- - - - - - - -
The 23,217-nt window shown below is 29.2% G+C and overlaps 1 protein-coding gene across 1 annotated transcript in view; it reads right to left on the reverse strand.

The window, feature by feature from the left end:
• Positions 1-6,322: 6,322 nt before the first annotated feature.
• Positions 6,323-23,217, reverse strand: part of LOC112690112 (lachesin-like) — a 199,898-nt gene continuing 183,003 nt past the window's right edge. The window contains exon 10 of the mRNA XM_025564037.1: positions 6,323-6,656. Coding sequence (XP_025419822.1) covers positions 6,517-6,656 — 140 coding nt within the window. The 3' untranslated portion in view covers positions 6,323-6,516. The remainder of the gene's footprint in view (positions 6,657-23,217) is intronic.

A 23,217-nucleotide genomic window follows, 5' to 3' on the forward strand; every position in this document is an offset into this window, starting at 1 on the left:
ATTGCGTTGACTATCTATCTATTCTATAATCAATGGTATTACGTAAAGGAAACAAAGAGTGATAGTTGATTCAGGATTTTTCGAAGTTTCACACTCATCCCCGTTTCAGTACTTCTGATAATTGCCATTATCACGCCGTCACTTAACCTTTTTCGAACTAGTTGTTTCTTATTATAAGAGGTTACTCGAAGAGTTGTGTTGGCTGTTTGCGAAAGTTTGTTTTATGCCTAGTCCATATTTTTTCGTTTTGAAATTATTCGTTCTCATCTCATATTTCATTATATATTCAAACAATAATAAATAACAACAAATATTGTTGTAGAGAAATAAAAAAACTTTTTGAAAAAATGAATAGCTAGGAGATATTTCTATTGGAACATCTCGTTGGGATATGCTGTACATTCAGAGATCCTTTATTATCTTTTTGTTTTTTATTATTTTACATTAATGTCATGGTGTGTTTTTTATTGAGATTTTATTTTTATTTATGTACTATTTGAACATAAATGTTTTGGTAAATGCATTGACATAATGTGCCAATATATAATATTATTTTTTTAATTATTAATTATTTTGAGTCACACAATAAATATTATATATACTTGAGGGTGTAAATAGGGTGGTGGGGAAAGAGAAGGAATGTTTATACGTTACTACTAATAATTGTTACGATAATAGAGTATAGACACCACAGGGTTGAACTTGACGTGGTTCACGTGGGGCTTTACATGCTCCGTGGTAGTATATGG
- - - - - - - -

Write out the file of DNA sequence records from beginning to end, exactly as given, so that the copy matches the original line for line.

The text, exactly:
The 23,217-nt window shown below is 29.2% G+C and overlaps 1 protein-coding gene across 1 annotated transcript in view; it reads right to left on the reverse strand.

The window, feature by feature from the left end:
• Positions 1-6,322: 6,322 nt before the first annotated feature.
• Positions 6,323-23,217, reverse strand: part of LOC112690112 (lachesin-like) — a 199,898-nt gene continuing 183,003 nt past the window's right edge. The window contains exon 10 of the mRNA XM_025564037.1: positions 6,323-6,656. Coding sequence (XP_025419822.1) covers positions 6,517-6,656 — 140 coding nt within the window. The 3' untranslated portion in view covers positions 6,323-6,516. The remainder of the gene's footprint in view (positions 6,657-23,217) is intronic.

A 23,217-nucleotide genomic window follows, 5' to 3' on the forward strand; every position in this document is an offset into this window, starting at 1 on the left:
ATTGCGTTGACTATCTATCTATTCTATAATCAATGGTATTACGTAAAGGAAACAAAGAGTGATAGTTGATTCAGGATTTTTCGAAGTTTCACACTCATCCCCGTTTCAGTACTTCTGATAATTGCCATTATCACGCCGTCACTTAACCTTTTTCGAACTAGTTGTTTCTTATTATAAGAGGTTACTCGAAGAGTTGTGTTGGCTGTTTGCGAAAGTTTGTTTTATGCCTAGTCCATATTTTTTCGTTTTGAAATTATTCGTTCTCATCTCATATTTCATTATATATTCAAACAATAATAAATAACAACAAATATTGTTGTAGAGAAATAAAAAAACTTTTTGAAAAAATGAATAGCTAGGAGATATTTCTATTGGAACATCTCGTTGGGATATGCTGTACATTCAGAGATCCTTTATTATCTTTTTGTTTTTTATTATTTTACATTAATGTCATGGTGTGTTTTTTATTGAGATTTTATTTTTATTTATGTACTATTTGAACATAAATGTTTTGGTAAATGCATTGACATAATGTGCCAATATATAATATTATTTTTTTAATTATTAATTATTTTGAGTCACACAATAAATATTATATATACTTGAGGGTGTAAATAGGGTGGTGGGGAAAGAGAAGGAATGTTTATACGTTACTACTAATAATTGTTACGATAATAGAGTATAGACACCACAGGGTTGAACTTGACGTGGTTCACGTGGGGCTTTACATGCTCCGTGGTAGTATATGG